Local news Roundup: Controversy over Mayor’s Racial Equity Initiative hire; Scarborough medical leave; mask rule changes possible; CMPD plans to reduce crime

A controversy continues this week in the hire of the new Racial Equity Initiative Executive Director. The person chosen to take the role is the target of a fraud investigation in her previous organization. There’s plenty of finger pointing about who is responsible for making the decision — we’ll discuss that and comments the mayor made about whether or not public funding is involved in the initiative.

Mecklenburg County cCommissioners voted to place Commissioner Ella Scarborough, who has been absent from commission meetings for several months, on medical leave. She’ll continue to receive pay, and someone will be named to take her place. We’ll talk about what led to the action by the commission.

Mask rules are beginning to change around the country, and those changes may be coming soon to Mecklenburg County. Our mask mandate could end as soon as next week. We’ll discuss what might be on the way for the lifting of restrictions.

Charlotte Mecklenburg Police laid out its plan to reduce crime in 2022 this week. We’ll talk about its priorities.

And, LaMelo Ball is an All Star. We congratulate the 20 year old Hornet player on being the fourth youngest ever to be selected for the NBA All-Star Game.

Mike Collins and our roundtable of reporters delve into those stories and all the week’s top local and regional news on the Charlotte Talks local news roundup.


Hunter Saenz, WCNC Reporter
Mary C. Curtis, columnist for Rollcall.com, host of the Rollcall podcast “Equal Time”
Katie Peralta Soloff, reporter for Axios Charlotte
Steve Harrison, WFAE’s Political Reporte

Mary C. Curtis: Charlotte City Council Approves $2.7 Billion Budget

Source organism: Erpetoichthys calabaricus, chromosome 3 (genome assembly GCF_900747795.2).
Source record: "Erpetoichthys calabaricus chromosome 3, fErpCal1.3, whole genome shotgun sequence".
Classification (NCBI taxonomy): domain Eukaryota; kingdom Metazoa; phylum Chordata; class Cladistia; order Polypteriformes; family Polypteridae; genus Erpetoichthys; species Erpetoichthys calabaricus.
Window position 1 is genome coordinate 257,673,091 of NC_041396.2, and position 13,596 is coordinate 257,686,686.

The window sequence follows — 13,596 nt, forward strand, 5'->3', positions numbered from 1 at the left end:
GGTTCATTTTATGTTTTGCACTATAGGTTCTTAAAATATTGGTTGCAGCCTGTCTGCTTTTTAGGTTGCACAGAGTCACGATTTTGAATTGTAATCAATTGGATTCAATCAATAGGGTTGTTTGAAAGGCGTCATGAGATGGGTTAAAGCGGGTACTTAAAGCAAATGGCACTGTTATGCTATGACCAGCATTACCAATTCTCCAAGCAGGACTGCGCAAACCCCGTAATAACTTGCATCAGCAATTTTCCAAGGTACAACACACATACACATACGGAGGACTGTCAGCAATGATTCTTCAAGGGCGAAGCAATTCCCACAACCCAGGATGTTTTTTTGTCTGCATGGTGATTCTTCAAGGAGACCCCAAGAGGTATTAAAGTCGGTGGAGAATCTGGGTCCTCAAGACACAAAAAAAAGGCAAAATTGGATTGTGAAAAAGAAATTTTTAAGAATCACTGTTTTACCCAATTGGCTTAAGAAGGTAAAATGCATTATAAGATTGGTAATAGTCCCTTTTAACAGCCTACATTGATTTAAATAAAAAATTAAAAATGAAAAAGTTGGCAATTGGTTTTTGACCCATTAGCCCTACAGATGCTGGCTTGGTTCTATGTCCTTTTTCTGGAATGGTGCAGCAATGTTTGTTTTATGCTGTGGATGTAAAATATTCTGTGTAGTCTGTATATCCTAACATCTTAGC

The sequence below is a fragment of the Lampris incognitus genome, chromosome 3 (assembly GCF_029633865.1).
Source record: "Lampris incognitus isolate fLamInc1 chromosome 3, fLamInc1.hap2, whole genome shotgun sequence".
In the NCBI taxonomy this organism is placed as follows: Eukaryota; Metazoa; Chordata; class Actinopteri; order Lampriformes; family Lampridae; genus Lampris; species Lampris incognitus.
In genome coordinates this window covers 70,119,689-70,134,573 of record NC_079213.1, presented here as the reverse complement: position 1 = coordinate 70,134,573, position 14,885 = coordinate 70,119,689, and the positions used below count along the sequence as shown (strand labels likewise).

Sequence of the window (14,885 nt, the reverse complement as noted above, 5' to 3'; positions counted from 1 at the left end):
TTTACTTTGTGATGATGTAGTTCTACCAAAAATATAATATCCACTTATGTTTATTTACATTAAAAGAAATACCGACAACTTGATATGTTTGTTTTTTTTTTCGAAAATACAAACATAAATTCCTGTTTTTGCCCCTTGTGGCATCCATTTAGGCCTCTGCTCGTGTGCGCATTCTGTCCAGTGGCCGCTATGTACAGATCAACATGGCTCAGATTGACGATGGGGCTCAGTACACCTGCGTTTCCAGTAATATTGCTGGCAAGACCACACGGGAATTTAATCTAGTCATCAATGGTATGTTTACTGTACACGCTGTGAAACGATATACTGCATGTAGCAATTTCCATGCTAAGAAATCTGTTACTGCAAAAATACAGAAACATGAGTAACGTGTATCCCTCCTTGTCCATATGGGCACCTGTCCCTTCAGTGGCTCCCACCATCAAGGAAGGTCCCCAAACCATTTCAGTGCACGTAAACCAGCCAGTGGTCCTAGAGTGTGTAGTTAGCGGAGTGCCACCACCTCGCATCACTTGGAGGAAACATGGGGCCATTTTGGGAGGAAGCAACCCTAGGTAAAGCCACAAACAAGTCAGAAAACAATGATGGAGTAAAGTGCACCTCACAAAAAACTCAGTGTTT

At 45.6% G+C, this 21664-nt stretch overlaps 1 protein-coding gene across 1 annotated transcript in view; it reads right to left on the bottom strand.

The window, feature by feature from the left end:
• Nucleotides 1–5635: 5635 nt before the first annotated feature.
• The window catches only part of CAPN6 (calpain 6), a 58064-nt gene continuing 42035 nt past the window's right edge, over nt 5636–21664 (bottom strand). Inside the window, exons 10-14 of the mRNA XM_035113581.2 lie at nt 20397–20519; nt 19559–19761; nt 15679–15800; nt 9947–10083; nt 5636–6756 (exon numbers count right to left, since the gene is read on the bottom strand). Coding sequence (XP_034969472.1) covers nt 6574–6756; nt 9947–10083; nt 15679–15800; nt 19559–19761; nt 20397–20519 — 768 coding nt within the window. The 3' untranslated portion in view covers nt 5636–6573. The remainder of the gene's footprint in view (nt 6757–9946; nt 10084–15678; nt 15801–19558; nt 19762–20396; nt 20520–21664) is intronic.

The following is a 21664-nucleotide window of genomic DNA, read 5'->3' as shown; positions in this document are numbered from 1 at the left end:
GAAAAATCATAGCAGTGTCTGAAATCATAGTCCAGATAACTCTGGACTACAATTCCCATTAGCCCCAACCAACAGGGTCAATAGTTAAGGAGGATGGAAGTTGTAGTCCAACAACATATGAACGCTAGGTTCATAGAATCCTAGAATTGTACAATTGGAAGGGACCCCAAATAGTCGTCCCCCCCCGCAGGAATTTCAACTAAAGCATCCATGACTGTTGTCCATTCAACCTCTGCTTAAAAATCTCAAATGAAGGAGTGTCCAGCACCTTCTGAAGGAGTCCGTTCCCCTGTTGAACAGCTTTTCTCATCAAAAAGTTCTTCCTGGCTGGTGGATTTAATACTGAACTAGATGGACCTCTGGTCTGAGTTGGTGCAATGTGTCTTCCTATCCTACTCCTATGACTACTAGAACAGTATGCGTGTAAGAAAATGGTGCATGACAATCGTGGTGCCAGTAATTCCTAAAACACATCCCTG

At its Monday meeting, Charlotte leaders approved next year’s $2.7 billion budget. Included are efforts to cut down on crime and funding for the arts as the city tries to come back after a year of COVID lockdown. Also, pay raises bring up salaries that had ranked low among comparable cities in the country.

WCCB Political Contributor, Mary C. Curtis is breaking down the budget for 2022 fiscal year and why you should care.

It’s called accountability, but only for some

OPINION — When I was a little girl growing up in West Baltimore, my parents (especially my mom) gave me some truth along with the love. “You will have to work twice as hard to get half as far,” they told their working-class African American child, schooled as they had been in life’s challenges. They also warned about what everyone on my side of town knew: There was little to no room for error because folks like us seldom got the benefit of the doubt.

This was not to discourage me — far from it. It was to prepare me. Better to know what the deal was upfront.

They did not live to observe the spectacle of the president of the United States and members of his family get away — for now, at least — with all sorts of dishonest doings, things an African American president and his family would have been marched across the White House lawn in cuffs and shackles for. Things anyone in my neighborhood would have been tossed under the jail for even thinking about doing.

Local News Roundup: Reaction to Comey Firing, Parents Weigh In on CMS Map, Crime on the Rise

Carolina senators react to the firing of the FBI director. Charlotte-Mecklenburg parents give the school board feedback on the student assignment plan. Violent crime figures are on the rise. Mike Collins and our reporter roundtable discuss the week’s news.